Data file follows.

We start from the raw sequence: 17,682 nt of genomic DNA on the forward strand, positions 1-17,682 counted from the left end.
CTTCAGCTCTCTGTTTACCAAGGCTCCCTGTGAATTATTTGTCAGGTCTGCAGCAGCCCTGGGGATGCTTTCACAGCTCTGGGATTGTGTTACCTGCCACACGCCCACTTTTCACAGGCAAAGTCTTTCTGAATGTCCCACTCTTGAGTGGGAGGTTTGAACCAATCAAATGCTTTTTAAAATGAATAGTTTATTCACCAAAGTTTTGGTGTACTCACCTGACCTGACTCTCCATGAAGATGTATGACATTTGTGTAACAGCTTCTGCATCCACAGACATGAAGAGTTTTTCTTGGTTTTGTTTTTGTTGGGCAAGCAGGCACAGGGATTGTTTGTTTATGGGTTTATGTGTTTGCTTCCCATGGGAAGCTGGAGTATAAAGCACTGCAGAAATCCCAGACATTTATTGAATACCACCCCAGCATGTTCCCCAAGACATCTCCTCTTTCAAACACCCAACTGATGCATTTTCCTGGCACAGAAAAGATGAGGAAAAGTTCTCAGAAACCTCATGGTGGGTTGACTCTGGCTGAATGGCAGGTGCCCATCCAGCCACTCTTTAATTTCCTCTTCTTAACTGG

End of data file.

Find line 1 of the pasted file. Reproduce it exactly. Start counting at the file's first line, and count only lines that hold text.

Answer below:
We start from the raw sequence: 17,682 nt of genomic DNA on the forward strand, positions 1-17,682 counted from the left end.